Films

Hearts of the West

MYRNA KOSTASH April 19 1976
Films

Hearts of the West

MYRNA KOSTASH April 19 1976

Hearts of the West

It was inevitable that Fil Fraser would produce a feature film in Alberta. You name it, he’s done it. From writing for the Mont-

real muckraking paper Midnight to radio in Ontario and Edmonton, from publisher of a weekly in Regina to program manager for Metropolitan Edmonton Television Association (now ACCESS). He’s still host of a long-running open-line show for radio station CJCA in Edmonton and head of Fraser Films Ltd.—which is where feature films come in.

“The notion that the West can’t sustain a film industry is bullshit,” he says. “Film is a highly entrepreneurial business and Alberta has a better climate for entrepreneurship than anywhere else in Canada. There’s a hell of a lot of money here looking for a place to go. More than that, we feel, damn it, we’re going to show those guys down east that we can do it here.”

And so Hanna, Alta., is the scene right now of a $800,000 six-week production of Why Shoot The Teacher. The script, by Edmonton writer James de Felice, is based on a book by Max Braithwaite and tells the story of a young teacher in rural southern Saskatchewan during the Depression. The director, Silvio Narizzano (of Georgy Girl fame), has been brought in from England, the cinematographer, Marc Champion, from Montreal, and the two stars, Bud Cort (Harold And Maude, Brewster McLeod) and Samantha Eggar (The Collector), from the United States, but the workers at a “second-level capacity” are Albertans. For all Fraser’s optimism about the investment climate, however, Why Shoot The Teacher is being partly financed outside the province. Fraser and CTV are partners in developing properties for feature film production and together they’ve set up a production company for the film and jointly hold a 50% interest in it. The rest of the money has come from Famous Players, Ambassador Films of Toronto, the Canadian Film Development Corporation, the CTV network and “a guy in Toronto.” After months of negotiations, the Alberta government finally came through with $150,000 on a last in, first out basis. Fraser turned them down.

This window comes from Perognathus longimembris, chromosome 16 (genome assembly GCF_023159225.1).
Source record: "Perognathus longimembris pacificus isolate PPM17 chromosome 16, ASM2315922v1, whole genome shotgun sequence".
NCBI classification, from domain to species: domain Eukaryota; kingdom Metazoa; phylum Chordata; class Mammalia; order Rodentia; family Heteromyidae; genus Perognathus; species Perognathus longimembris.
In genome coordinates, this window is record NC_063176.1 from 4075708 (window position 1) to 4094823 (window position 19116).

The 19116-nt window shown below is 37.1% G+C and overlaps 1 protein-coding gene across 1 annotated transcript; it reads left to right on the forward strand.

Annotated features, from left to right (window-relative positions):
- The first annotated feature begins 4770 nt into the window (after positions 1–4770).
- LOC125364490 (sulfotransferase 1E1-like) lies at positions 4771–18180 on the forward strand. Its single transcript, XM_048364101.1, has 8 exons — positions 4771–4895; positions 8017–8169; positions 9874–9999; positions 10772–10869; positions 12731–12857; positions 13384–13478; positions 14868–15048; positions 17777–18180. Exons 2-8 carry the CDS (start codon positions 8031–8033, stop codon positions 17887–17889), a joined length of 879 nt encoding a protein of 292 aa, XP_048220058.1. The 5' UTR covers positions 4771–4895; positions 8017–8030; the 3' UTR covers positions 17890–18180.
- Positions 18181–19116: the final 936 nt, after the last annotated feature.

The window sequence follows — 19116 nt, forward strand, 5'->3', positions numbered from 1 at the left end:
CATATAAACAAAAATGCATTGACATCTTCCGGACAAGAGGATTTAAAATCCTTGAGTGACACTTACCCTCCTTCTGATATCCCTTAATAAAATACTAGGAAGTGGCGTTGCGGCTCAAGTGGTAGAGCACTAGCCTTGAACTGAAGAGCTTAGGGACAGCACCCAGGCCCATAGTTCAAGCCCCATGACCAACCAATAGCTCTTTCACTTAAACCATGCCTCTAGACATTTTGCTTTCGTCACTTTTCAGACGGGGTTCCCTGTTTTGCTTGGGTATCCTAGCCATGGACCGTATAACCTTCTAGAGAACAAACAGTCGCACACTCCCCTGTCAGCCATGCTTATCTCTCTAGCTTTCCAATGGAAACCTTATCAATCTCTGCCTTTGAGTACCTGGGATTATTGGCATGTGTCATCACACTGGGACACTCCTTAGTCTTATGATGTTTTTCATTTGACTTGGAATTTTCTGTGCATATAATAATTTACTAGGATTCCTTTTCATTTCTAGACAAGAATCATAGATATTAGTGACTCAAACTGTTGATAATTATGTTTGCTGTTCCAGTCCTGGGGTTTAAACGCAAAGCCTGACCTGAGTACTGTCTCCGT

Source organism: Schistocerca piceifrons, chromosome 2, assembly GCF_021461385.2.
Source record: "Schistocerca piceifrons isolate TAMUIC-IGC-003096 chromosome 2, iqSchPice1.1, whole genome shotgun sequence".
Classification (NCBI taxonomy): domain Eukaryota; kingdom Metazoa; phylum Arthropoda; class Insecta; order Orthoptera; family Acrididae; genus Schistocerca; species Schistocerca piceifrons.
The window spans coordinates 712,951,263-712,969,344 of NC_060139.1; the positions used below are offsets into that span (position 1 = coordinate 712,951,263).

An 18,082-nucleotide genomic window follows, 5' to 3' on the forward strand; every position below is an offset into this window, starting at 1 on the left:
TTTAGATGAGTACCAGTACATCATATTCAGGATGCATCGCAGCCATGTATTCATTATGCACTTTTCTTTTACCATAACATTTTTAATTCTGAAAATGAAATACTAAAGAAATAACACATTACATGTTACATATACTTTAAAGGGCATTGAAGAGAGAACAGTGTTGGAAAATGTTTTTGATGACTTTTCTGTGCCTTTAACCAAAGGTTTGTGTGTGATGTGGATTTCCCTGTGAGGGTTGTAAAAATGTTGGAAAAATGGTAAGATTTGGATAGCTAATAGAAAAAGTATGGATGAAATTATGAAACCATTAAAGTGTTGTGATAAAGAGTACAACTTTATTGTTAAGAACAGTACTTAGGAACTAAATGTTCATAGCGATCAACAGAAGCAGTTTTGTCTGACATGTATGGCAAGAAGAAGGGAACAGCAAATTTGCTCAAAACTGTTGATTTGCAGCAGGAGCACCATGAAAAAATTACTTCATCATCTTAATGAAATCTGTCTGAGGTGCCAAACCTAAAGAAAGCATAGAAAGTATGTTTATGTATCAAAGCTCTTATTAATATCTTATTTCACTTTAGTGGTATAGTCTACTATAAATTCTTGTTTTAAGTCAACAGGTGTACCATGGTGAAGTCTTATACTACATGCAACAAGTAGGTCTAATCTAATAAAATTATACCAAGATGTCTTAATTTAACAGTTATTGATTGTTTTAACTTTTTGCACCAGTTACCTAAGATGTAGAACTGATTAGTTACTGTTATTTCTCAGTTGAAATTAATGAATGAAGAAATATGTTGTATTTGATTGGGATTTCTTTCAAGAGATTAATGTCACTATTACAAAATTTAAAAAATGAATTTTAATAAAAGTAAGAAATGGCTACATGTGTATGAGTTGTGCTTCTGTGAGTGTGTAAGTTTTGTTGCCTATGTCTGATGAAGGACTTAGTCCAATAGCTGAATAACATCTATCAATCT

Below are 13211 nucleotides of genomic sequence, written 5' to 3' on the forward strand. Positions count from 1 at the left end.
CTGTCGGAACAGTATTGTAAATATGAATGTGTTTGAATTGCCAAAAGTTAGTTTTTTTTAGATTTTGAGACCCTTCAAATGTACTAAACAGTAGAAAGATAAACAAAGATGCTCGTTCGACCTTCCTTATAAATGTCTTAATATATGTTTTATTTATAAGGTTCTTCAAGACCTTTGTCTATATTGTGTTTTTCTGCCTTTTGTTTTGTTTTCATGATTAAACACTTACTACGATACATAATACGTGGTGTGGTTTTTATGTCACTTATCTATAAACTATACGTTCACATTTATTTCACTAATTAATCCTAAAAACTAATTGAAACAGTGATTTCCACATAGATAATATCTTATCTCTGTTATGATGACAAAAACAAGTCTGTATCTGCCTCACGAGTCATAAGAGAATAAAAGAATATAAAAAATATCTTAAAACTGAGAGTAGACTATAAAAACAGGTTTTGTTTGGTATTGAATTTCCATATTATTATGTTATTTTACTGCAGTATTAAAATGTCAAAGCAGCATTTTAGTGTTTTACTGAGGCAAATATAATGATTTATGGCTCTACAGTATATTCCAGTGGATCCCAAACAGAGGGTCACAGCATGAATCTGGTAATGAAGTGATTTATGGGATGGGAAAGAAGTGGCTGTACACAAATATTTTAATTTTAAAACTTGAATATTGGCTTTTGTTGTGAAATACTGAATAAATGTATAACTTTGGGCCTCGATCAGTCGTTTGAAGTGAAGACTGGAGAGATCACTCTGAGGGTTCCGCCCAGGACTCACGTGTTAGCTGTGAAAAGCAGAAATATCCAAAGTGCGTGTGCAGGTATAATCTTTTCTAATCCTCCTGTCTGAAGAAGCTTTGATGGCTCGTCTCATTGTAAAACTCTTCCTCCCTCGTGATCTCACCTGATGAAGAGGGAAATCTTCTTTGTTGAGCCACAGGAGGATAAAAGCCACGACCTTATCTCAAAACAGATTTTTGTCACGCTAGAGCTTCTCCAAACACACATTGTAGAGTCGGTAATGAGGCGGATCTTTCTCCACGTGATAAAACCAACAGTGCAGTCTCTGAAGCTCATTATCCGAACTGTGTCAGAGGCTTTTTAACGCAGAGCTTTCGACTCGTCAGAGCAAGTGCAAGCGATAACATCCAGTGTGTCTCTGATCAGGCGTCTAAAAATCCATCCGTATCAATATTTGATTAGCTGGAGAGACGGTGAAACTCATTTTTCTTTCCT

“In 1977,” says Fraser, “Rudy Wiebe is going to write the screenplay for The Temptations Of Big Bear for us and in 1980 that’s going to be the big screen Western epic. Mordecai Richler is working on the second draft of Cocksure and we’ve been having conversations about Fraser Films doing that. There are ideas about doing Maria Campbell’s Halfbreed.” It’s a promoter’s talk. Now, if Fraser can actually persuade people to see Why Shoot The Teacher, we can call him a producer.

MYRNA KOSTASH